“Curfew is temporarily suspended in Chang’an. Anyone, no matter where you come from, could get in the city after only one security check. Once you get in, you are allowed to commute between different places inside the city within the next 12 hours,” an officer announces on top of the city gate of Chang’an, modern day Xi’an. It is the Lantern Festival in Tang dynasty China, the fifteenth day of the first month in the Chinese lunar calendar. It is an exuberant celebration when people indulge themselves by gazing at the moon or lanterns, and playing with fireworks.
That’s how the hit TV show, The Longest Day in Chang’an, starts — a delicate movie-class long-take, depicting the lives of female entertainers (like Japanese Geishas), peddlers, tradesmen, servants, western travelers, poets and assassins in disguise at this prime time in Chinese history. Each episode opens with refined details, indicating a certain time period of the day with a giant sundial, an ancient method of recording time according to the shadow caused by the sun.
According to the director Cao, he wanted to display the prosperity of the Tang dynasty, bringing a wholistic view of what people were dealing with in their daily lives back then, whether it’s work, entertainment or socializing. However, under the openness and abundance of the nation there are hidden shadows and currents. It was the best of times, but it was also the worst of times.
The Tang dynasty has been an inspirational treasure trove for several renowned Chinese directors, with historical fantasy films like Legend of the Demon Cat by Chen Kaigebased on Yoneyama Mineo’s Samana Kukai, as well as Detective Dee and the Mystery of the Phantom Flame, by Hong Kong director Tsui Hark all set in that historical period. Both have garnered decent box office records.
See also: Remembering Tang Dynasty, China’s Cradle of Innovation
The Longest Day in Chang’an also adopts one of the most in vogue TV genres – double detectives. Just like Sherlock Holmes and Waston, the show has two protagonists with completely different characters. One, an experienced and bohemian anti-hero detective who was recently released from prison and is aware of shady secrets behind the prosperity of his nation. Another is a prodigy with a historical prototype of a genius emperor’s counselor. Together they go on to solve a case within a time span of 12 hours. Despite movie-class artistic design, the half ancient and half literary lines are mingled with phrases that one would expect to hear in a more Korean melodrama, like “For most men their behavior doesn’t match their words, I hope you are not one of them.” To be fair, the show does it in a pretty sarcastic and self-aware way.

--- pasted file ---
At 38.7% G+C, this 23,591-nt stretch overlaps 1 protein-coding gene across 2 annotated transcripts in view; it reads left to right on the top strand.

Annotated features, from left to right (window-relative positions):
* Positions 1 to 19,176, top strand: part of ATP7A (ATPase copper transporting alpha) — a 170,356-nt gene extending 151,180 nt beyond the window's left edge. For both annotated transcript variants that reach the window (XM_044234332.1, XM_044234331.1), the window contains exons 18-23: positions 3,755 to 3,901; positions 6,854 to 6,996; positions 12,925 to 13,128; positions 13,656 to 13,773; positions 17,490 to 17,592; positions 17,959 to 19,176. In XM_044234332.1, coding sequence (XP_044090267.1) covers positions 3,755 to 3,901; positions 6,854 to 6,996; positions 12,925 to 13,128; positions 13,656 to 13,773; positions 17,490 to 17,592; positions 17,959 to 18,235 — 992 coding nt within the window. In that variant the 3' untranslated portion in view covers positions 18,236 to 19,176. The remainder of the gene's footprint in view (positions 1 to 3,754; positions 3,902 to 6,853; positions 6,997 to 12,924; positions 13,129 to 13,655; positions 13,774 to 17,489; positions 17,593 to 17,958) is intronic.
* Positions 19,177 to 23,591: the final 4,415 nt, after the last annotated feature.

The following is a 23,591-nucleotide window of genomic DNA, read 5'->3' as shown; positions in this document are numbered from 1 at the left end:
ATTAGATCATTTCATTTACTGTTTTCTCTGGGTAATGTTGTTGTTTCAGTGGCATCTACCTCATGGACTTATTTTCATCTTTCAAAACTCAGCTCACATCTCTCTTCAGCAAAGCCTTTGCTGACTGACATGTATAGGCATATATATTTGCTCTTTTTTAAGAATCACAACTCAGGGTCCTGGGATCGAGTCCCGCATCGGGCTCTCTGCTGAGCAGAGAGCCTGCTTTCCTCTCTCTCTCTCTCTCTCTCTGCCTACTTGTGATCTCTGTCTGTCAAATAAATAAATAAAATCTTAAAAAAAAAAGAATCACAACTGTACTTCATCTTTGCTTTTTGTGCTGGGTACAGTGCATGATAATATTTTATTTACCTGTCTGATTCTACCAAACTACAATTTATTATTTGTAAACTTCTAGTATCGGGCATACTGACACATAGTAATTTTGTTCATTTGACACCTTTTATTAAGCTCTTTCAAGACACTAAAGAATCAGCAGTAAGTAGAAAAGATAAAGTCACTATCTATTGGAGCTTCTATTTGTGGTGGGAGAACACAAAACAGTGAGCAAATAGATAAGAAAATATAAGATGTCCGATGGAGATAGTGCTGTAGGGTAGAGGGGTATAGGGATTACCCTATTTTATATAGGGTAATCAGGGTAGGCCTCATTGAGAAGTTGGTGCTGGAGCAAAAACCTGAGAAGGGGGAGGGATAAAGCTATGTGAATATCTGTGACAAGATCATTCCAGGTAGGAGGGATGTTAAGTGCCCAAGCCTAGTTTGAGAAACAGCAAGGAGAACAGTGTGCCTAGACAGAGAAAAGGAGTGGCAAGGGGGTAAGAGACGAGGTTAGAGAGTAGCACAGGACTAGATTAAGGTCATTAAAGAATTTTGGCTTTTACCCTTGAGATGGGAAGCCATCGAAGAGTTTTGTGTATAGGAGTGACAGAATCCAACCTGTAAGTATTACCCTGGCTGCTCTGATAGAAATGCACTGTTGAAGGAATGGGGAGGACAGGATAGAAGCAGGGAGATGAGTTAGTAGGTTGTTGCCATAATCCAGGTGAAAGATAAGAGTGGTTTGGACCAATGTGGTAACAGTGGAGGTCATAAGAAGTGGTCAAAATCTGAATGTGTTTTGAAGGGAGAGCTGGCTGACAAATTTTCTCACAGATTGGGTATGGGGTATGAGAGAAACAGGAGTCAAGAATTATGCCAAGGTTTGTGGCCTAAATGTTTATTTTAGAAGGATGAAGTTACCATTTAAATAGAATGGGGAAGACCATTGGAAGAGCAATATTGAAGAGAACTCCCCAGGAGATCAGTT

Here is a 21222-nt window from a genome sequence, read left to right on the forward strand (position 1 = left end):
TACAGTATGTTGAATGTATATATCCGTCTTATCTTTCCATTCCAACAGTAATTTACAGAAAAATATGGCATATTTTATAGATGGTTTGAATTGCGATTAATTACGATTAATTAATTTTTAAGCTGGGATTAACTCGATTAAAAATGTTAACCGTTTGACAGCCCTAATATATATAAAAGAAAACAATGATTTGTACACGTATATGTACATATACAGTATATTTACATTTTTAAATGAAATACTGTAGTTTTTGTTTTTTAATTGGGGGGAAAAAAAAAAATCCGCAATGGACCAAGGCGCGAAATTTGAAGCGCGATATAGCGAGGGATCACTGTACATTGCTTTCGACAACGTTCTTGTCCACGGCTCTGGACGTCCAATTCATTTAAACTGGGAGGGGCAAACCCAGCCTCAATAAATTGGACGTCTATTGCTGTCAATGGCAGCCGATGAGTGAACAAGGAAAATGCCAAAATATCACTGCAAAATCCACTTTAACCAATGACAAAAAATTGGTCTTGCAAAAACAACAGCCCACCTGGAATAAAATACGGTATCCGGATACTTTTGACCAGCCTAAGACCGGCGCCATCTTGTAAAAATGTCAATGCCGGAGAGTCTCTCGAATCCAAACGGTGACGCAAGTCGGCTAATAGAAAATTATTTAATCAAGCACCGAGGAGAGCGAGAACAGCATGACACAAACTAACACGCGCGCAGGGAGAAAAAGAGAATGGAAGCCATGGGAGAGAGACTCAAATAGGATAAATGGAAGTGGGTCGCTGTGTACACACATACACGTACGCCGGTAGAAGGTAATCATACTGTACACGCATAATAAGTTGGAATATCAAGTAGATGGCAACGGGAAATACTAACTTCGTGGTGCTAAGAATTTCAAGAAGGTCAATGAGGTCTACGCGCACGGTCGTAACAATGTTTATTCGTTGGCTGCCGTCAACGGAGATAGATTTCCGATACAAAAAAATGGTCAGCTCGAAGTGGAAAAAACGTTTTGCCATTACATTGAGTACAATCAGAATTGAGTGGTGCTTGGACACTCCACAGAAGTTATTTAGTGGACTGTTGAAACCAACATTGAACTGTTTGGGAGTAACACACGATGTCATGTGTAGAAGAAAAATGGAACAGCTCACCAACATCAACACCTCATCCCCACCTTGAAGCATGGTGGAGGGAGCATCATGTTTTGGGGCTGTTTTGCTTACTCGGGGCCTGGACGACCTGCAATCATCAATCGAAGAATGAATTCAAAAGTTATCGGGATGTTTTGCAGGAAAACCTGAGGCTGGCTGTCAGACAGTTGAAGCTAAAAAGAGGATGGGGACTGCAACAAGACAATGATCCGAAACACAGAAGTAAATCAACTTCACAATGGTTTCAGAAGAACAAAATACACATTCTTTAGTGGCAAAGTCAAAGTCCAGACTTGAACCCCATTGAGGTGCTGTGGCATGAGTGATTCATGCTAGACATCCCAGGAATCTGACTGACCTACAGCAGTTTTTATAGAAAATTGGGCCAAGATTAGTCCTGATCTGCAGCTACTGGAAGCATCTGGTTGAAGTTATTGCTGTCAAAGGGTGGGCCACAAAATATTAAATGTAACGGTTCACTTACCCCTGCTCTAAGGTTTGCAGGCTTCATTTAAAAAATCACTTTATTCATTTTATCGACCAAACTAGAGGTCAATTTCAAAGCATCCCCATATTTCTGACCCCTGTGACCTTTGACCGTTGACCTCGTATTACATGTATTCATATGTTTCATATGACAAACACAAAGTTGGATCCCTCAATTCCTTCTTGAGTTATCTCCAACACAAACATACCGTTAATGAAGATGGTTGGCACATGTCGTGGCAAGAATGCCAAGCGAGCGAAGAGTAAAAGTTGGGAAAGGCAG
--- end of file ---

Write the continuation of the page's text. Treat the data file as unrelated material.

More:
The series, released on Youku, has received a rating of 8.6 on Chinese top rating website Douban.com, which is flooded with picky young film nerds. It is safe to say a large number of young fans are drawn to the show by its exemplary cast, featuring Lei Jiayin, known for his role in the Chinese comedy “Guns and Roses,” and Jackson Yee, of Chinese boy band TFBoys.
Jackson Yee with his angular yet frosty facial features and temperament, is a perfect choice for the role of the prodigy emperor’s counselor, who is portrayed in the original novel, The Longest Day in Chang’an as a young man with “a round and small face, with unfaded temperament of youthhood. There already appears three light wrinkles upon his eyebrows, which is perhaps a result of too much contemplation over things.” The actor, who was just 17 at the time of filming the TV series, already displays better acting skills than most pretty but dull faces in idol dramas.
It is also worth mentioning that the author of the original novel has achieved huge success previously through several web shows including Mystery of Antiques. Apart from his abundant knowledge of history, he also knows how to make the story more enticing. He once shared in a documentary about this show, “I think Chang’an is one of the most glamorous ancient cities in China. People from all over the world come and gather in this place. The greatest charm of this culture actually lies in the lives of ordinary people hidden under the prosperous facade.”